George W. Russell offers a roundup of the presentations from guests, major issues covered in the discussion panels, instructive takeaways from workshops and useful feedback from attendees.

Life after the Hong Kong Handover: Hopes, fears and disappointment underline FCC debate

Twenty years after the transfer of sovereignty, the expectations and reality of the handover are again in the spotlight. Jane Moir reports on the FCC’s handover debate.

Clockwise from top left: Bhavan Jaipragas, Malcolm Johnston, Ernest Chi, Silver Kung, Michael Connelly, Alex Williams, Marian Liu, Jean-Charles Viens.
Introducing… FCC new members, July/August 2017

A mix of journalists, correspondents, associates and diplomats – see who the FCC’s newest members are, and buy them a drink at the bar.

Weiboscope: Tracking censorship of China’s most popular social media platform

The instant-messenger app Sina Weibo has been redefined by media as a bellwether of popular opinion. Martin Choi looks at its influence with a study of a University of Hong Kong project that tracks the censorship of microblogging posts.

Free Speech, Ten Principles for a Connected World
Book review: Free Speech, Ten Principles for a Connected World

Do we really need yet another well-meaning essay about how free speech is a nice thing and we should all have it?

FCC new members
Introducing… FCC new members, May/June 2017

As you would expect there’s a healthy mix of Correspondents and Journalists as well as Diplomats and Associates – and all have interesting tales to tell – so if you see a new face at the bar, please make them feel welcome.

Crispy Chicken Drum stuffed with Gorgonzola. Photo:
Take a look at the FCC’s new bar snacks

The new snacks will be available from May 8 and offer a tasty selection of bites to share with friends or to simply take the edge off your appetite until moving upstairs for dinner.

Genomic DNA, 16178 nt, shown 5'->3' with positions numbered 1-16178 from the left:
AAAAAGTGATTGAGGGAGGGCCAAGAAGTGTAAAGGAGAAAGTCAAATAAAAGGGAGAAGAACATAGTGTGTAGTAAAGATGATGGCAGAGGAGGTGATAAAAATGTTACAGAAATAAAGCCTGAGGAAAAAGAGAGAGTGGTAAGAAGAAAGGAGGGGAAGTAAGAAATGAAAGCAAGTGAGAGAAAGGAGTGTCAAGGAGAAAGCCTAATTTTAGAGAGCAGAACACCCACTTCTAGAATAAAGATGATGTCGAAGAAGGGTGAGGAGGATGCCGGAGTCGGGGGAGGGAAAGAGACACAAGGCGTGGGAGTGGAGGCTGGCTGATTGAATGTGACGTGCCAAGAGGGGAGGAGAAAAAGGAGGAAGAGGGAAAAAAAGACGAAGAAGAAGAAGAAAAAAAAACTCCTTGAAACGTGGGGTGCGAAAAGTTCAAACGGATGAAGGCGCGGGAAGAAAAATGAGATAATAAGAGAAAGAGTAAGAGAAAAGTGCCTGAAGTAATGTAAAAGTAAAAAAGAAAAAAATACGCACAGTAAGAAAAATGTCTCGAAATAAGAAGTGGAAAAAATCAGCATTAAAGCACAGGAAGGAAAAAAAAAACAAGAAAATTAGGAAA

John Sudworth reports from China for the BBC.
Why it’s tough being a journalist’s source in China

After last year’s damning report by the Foreign Correspondents’ Club of China (FCCC) on working conditions, not much has changed. Correspondents, journalists and, more importantly, their local staff and sources continue to be harassed, threatened and jailed.

From left: Kerry McGlynn (Press Secretary to Chris Patten when Governor of Hong Kong), Chris Patten, Miss Lucy McGlynn (daughter of Jenny and Kerry) and Mrs Jenny McGlynn.
Kerry McGlynn: Working with Chris Patten was the best experience of my life

Kerry spoke to club correspondent member Stephen Marshall on his thoughts on post handover Hong Kong, working with Chris Patten and on today’s world of alternative facts and fake news.

The official handover ceremony was a lavish display of Chinese pomp and pageantry.
China’s meddling in Hong Kong’s affairs is here to stay – get used to it

In 1997 Hong Kong was facing an uncertain future. Optimists clung to the promise of ‘jam tomorrow’ while pessimists took the first flight out. Twenty years on, realist Keith Richburg, says China’s growing involvement in Hong Kong’s affairs is here to stay, so get used to it.

The "missing" bust of Dr. Martin Luther King clearly seen on display during the recent meeting of German Chancellor, Angela Merkel and U.S. President Donald Trump in the Oval Office.
Professionalism in journalism will topple fake news, FCC Journalism Conference hears

The one-day programme was packed full of speakers, panel discussions and workshops. An in-depth review of the major topics will be published in the July/August edition of The Correspondent.

A total of 51 people were killed, 15 died in bomb attacks, 832 were injured and 4,979 arrested, with 1,936 convicted. Photo: Hugh Van Es